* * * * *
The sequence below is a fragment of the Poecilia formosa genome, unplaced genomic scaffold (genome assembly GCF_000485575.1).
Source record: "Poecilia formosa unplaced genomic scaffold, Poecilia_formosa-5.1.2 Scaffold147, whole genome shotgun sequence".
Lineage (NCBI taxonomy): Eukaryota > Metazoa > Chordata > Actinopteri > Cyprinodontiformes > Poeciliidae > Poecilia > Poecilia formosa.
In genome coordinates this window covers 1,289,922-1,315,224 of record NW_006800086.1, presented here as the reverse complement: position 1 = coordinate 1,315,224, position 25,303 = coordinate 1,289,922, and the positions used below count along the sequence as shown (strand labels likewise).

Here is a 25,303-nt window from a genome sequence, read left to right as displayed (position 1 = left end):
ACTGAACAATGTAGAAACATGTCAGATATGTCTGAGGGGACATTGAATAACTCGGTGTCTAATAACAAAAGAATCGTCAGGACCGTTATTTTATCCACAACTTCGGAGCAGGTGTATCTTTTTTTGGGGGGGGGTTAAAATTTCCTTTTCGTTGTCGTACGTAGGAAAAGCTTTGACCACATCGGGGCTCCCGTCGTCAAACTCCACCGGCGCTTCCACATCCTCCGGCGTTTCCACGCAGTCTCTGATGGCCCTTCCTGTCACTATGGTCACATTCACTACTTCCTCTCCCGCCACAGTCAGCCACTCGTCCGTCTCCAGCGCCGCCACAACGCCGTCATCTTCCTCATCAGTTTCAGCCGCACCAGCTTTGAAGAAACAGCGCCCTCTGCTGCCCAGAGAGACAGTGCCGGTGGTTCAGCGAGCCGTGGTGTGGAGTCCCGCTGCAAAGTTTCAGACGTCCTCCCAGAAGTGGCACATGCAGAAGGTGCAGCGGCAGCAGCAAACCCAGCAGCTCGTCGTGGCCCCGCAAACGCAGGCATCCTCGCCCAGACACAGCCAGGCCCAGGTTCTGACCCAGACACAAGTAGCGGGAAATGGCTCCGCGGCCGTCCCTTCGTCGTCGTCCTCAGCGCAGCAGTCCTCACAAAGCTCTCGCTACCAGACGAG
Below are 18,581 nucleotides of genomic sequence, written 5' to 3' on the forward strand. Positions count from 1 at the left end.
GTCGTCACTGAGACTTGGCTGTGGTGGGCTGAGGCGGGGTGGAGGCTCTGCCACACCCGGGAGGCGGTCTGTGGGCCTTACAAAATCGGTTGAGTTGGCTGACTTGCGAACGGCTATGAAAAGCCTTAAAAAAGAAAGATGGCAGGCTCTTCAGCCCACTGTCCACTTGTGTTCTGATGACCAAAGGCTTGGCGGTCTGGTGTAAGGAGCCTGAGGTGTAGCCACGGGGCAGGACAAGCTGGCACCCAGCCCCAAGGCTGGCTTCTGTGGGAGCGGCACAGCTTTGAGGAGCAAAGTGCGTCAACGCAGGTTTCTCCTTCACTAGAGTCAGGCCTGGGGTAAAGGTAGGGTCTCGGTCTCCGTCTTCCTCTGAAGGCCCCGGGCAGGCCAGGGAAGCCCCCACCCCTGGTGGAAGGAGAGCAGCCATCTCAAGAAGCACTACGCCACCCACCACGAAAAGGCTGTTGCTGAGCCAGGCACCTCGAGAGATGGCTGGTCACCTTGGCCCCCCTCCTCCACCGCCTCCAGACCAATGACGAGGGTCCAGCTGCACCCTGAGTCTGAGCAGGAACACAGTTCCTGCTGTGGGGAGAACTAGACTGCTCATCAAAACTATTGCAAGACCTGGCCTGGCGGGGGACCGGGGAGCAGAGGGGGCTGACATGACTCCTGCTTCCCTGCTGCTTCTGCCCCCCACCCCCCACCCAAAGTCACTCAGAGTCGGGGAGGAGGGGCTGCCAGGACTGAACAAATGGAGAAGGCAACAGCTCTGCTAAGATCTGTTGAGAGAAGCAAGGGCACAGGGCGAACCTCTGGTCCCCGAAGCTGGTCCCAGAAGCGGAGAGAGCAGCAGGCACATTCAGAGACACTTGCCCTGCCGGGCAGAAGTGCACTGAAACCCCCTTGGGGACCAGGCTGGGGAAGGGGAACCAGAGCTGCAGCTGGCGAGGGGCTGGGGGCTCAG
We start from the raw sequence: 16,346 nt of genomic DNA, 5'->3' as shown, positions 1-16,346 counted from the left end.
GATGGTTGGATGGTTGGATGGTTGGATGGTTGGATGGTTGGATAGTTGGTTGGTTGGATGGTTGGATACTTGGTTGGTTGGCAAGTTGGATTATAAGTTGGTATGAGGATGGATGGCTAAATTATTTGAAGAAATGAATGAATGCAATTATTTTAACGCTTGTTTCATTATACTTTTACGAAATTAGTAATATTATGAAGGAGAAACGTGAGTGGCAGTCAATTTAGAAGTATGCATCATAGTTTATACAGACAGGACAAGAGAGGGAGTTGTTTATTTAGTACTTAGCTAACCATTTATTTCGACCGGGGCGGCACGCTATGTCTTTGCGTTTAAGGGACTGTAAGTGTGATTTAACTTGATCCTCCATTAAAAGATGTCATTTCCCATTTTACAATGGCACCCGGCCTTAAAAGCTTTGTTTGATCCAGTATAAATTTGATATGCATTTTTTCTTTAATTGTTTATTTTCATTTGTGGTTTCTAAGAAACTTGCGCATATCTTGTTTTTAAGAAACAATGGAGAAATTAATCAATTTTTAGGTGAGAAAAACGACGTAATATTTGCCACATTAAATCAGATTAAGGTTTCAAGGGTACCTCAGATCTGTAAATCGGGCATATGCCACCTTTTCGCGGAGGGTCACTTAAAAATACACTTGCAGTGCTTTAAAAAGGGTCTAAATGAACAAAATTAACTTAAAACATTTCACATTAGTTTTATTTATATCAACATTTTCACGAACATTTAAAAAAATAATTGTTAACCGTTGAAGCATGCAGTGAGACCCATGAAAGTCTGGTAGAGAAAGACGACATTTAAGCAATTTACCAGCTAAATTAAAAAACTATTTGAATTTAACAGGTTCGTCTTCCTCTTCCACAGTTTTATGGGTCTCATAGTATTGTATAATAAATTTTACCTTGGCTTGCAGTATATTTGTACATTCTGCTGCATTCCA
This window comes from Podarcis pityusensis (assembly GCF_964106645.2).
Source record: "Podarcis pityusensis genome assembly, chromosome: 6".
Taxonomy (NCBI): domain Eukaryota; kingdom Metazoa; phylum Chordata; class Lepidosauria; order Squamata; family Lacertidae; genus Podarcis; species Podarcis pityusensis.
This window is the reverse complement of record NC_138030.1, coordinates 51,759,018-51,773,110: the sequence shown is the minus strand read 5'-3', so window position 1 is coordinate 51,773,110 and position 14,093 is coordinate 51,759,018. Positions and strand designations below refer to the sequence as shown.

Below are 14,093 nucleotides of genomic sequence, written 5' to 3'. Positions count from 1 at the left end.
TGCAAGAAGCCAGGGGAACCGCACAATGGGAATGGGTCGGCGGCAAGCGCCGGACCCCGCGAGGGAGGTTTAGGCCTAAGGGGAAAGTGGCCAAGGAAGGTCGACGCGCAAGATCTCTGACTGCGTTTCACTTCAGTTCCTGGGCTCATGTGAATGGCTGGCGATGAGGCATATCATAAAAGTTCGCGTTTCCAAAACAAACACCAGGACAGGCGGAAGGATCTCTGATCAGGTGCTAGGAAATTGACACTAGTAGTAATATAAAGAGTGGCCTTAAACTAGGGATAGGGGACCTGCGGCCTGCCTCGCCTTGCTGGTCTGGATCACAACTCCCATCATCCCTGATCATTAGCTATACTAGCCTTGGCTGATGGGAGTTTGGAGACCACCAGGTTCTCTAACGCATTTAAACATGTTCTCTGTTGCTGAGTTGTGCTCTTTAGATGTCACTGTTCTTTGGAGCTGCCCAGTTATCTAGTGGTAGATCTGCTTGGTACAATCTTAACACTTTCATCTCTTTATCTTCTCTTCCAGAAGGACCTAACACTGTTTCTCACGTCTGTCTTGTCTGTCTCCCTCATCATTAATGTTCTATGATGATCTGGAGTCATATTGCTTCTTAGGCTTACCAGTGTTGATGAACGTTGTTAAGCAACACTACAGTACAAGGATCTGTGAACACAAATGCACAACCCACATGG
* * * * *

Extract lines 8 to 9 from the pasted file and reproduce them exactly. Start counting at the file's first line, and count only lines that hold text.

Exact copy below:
GTCGTCACTGAGACTTGGCTGTGGTGGGCTGAGGCGGGGTGGAGGCTCTGCCACACCCGGGAGGCGGTCTGTGGGCCTTACAAAATCGGTTGAGTTGGCTGACTTGCGAACGGCTATGAAAAGCCTTAAAAAAGAAAGATGGCAGGCTCTTCAGCCCACTGTCCACTTGTGTTCTGATGACCAAAGGCTTGGCGGTCTGGTGTAAGGAGCCTGAGGTGTAGCCACGGGGCAGGACAAGCTGGCACCCAGCCCCAAGGCTGGCTTCTGTGGGAGCGGCACAGCTTTGAGGAGCAAAGTGCGTCAACGCAGGTTTCTCCTTCACTAGAGTCAGGCCTGGGGTAAAGGTAGGGTCTCGGTCTCCGTCTTCCTCTGAAGGCCCCGGGCAGGCCAGGGAAGCCCCCACCCCTGGTGGAAGGAGAGCAGCCATCTCAAGAAGCACTACGCCACCCACCACGAAAAGGCTGTTGCTGAGCCAGGCACCTCGAGAGATGGCTGGTCACCTTGGCCCCCCTCCTCCACCGCCTCCAGACCAATGACGAGGGTCCAGCTGCACCCTGAGTCTGAGCAGGAACACAGTTCCTGCTGTGGGGAGAACTAGACTGCTCATCAAAACTATTGCAAGACCTGGCCTGGCGGGGGACCGGGGAGCAGAGGGGGCTGACATGACTCCTGCTTCCCTGCTGCTTCTGCCCCCCACCCCCCACCCAAAGTCACTCAGAGTCGGGGAGGAGGGGCTGCCAGGACTGAACAAATGGAGAAGGCAACAGCTCTGCTAAGATCTGTTGAGAGAAGCAAGGGCACAGGGCGAACCTCTGGTCCCCGAAGCTGGTCCCAGAAGCGGAGAGAGCAGCAGGCACATTCAGAGACACTTGCCCTGCCGGGCAGAAGTGCACTGAAACCCCCTTGGGGACCAGGCTGGGGAAGGGGAACCAGAGCTGCAGCTGGCGAGGGGCTGGGGGCTCAG
We start from the raw sequence: 16,346 nt of genomic DNA, 5'->3' as shown, positions 1-16,346 counted from the left end.